I am worried that humanitarian assistance is increasingly associated with politico-military intervention by the west. The obvious example of that is NATO's appointment of a "humanitarian general"--a general in charge of humanitarian assistance provided by NATO. The Select Committee on International Development met the general, the first to be appointed, who was very efficient and had organised most of Albania with the consent of its Government. He was given control of the ports, airports and all the roads leading to the border with Kosovo, all of which he ran with exemplary efficiency and discipline. Nevertheless, he called himself a humanitarian NATO general.

Let us consider that role for a moment. He was a humanitarian general on behalf of one side of a conflict. Was he offering those services to the Serbs in Kosovo? Was he also prepared to run their ports, airports and military logistics to assist them? It does not make any sense at all, but that is what we have started to slip into by using the word "humanitarian" for such purposes.

The relationship between humanitarian and political action has become very complex, and an international consensus is lacking on the political character and legitimacy of humanitarian assistance. I believe that that situation will become more acute if we continue down the same road. I also believe that clause 3 places us in danger of allowing the operation of humanitarian assistance to slip further. As hon. Members will have noticed, clause 3 exempts the Government from a requirement to ensure that money spent on humanitarian assistance is used for poverty reduction programmes. It requires that the money be spent not on pro-poor policies, but simply on humanitarian aid.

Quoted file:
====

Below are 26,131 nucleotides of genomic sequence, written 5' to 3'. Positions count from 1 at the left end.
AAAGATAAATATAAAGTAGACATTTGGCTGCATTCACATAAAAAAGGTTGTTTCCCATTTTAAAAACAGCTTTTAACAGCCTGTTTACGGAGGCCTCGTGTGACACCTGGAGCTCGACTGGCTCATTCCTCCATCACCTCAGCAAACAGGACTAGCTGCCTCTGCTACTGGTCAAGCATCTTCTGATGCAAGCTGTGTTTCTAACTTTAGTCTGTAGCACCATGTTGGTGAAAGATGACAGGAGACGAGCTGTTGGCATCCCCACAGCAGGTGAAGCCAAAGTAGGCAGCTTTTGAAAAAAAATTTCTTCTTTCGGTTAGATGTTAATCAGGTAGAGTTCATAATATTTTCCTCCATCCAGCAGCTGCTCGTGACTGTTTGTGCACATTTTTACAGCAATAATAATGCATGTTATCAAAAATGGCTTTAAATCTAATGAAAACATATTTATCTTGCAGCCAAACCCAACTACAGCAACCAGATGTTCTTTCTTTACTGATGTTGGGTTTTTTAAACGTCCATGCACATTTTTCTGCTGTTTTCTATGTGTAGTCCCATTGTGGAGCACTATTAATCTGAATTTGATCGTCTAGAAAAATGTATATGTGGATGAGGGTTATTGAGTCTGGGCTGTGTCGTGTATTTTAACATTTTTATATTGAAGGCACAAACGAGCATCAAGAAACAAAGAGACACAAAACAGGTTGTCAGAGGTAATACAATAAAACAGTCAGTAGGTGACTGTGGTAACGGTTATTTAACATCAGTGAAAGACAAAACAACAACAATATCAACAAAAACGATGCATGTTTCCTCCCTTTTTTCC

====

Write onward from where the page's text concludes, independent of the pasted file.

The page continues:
In its reply to the sixth report of the International Development Committee, on conflict prevention and reconstruction, which was published in 1999, the Department for International Development defined humanitarian aid as

Currently, there is no statutory basis--the Bill does not provide one--for humanitarian assistance. The definition rests on an analysis of content and not on principle. Furthermore, it does not take into account the political distinction between relief and development assistance. I believe that we have to address ourselves to that issue and that, to protect itself, the Department also has to think about the issue.